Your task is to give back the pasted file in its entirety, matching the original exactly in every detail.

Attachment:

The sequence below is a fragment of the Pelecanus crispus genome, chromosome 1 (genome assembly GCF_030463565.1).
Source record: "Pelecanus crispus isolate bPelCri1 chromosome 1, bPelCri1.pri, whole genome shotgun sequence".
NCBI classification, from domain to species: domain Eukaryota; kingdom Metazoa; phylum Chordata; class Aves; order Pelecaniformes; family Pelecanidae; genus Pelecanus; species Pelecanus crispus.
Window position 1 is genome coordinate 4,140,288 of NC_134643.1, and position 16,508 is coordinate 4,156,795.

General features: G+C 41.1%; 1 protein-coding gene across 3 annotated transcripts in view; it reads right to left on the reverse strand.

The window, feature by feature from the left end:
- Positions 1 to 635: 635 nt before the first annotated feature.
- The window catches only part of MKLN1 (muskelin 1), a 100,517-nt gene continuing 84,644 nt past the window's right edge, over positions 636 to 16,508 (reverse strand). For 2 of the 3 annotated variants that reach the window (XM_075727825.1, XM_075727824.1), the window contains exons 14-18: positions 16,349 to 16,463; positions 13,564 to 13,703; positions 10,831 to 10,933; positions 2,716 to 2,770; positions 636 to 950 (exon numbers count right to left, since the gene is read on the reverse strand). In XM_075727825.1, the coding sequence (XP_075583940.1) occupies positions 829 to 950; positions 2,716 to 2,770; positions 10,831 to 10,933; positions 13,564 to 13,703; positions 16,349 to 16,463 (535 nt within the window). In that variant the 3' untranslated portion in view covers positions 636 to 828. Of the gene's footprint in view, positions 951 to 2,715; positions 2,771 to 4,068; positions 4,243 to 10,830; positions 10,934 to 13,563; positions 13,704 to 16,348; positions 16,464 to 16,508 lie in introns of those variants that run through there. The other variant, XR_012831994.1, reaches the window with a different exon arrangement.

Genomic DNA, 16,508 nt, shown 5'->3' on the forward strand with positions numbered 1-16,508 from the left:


The sequence below is a fragment of the Pelecanus crispus genome, chromosome 1 (genome assembly GCF_030463565.1).
Source record: "Pelecanus crispus isolate bPelCri1 chromosome 1, bPelCri1.pri, whole genome shotgun sequence".
NCBI classification, from domain to species: domain Eukaryota; kingdom Metazoa; phylum Chordata; class Aves; order Pelecaniformes; family Pelecanidae; genus Pelecanus; species Pelecanus crispus.
Window position 1 is genome coordinate 4,140,288 of NC_134643.1, and position 16,508 is coordinate 4,156,795.

General features: G+C 41.1%; 1 protein-coding gene across 3 annotated transcripts in view; it reads right to left on the reverse strand.

The window, feature by feature from the left end:
- Positions 1 to 635: 635 nt before the first annotated feature.
- The window catches only part of MKLN1 (muskelin 1), a 100,517-nt gene continuing 84,644 nt past the window's right edge, over positions 636 to 16,508 (reverse strand). For 2 of the 3 annotated variants that reach the window (XM_075727825.1, XM_075727824.1), the window contains exons 14-18: positions 16,349 to 16,463; positions 13,564 to 13,703; positions 10,831 to 10,933; positions 2,716 to 2,770; positions 636 to 950 (exon numbers count right to left, since the gene is read on the reverse strand). In XM_075727825.1, the coding sequence (XP_075583940.1) occupies positions 829 to 950; positions 2,716 to 2,770; positions 10,831 to 10,933; positions 13,564 to 13,703; positions 16,349 to 16,463 (535 nt within the window). In that variant the 3' untranslated portion in view covers positions 636 to 828. Of the gene's footprint in view, positions 951 to 2,715; positions 2,771 to 4,068; positions 4,243 to 10,830; positions 10,934 to 13,563; positions 13,704 to 16,348; positions 16,464 to 16,508 lie in introns of those variants that run through there. The other variant, XR_012831994.1, reaches the window with a different exon arrangement.

Genomic DNA, 16,508 nt, shown 5'->3' on the forward strand with positions numbered 1-16,508 from the left: